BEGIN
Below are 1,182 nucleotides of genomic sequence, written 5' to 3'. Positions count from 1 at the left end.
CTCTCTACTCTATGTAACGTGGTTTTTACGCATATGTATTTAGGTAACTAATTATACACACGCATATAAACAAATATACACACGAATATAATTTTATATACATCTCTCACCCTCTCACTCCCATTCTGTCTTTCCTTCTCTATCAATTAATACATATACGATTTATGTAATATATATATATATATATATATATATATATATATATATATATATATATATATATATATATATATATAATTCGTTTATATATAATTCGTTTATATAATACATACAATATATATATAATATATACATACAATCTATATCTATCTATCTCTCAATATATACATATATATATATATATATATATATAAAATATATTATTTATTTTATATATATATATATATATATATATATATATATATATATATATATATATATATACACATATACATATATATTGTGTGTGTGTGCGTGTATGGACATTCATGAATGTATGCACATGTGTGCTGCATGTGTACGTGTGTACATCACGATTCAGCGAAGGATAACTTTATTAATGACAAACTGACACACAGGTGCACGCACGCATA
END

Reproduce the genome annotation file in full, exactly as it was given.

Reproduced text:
Below are 1,182 nucleotides of genomic sequence, written 5' to 3'. Positions count from 1 at the left end.
CTCTCTACTCTATGTAACGTGGTTTTTACGCATATGTATTTAGGTAACTAATTATACACACGCATATAAACAAATATACACACGAATATAATTTTATATACATCTCTCACCCTCTCACTCCCATTCTGTCTTTCCTTCTCTATCAATTAATACATATACGATTTATGTAATATATATATATATATATATATATATATATATATATATATATATATATATATATATATATATATATAATTCGTTTATATATAATTCGTTTATATAATACATACAATATATATATAATATATACATACAATCTATATCTATCTATCTCTCAATATATACATATATATATATATATATATATATAAAATATATTATTTATTTTATATATATATATATATATATATATATATATATATATATATATATATATATATACACATATACATATATATTGTGTGTGTGTGCGTGTATGGACATTCATGAATGTATGCACATGTGTGCTGCATGTGTACGTGTGTACATCACGATTCAGCGAAGGATAACTTTATTAATGACAAACTGACACACAGGTGCACGCACGCATA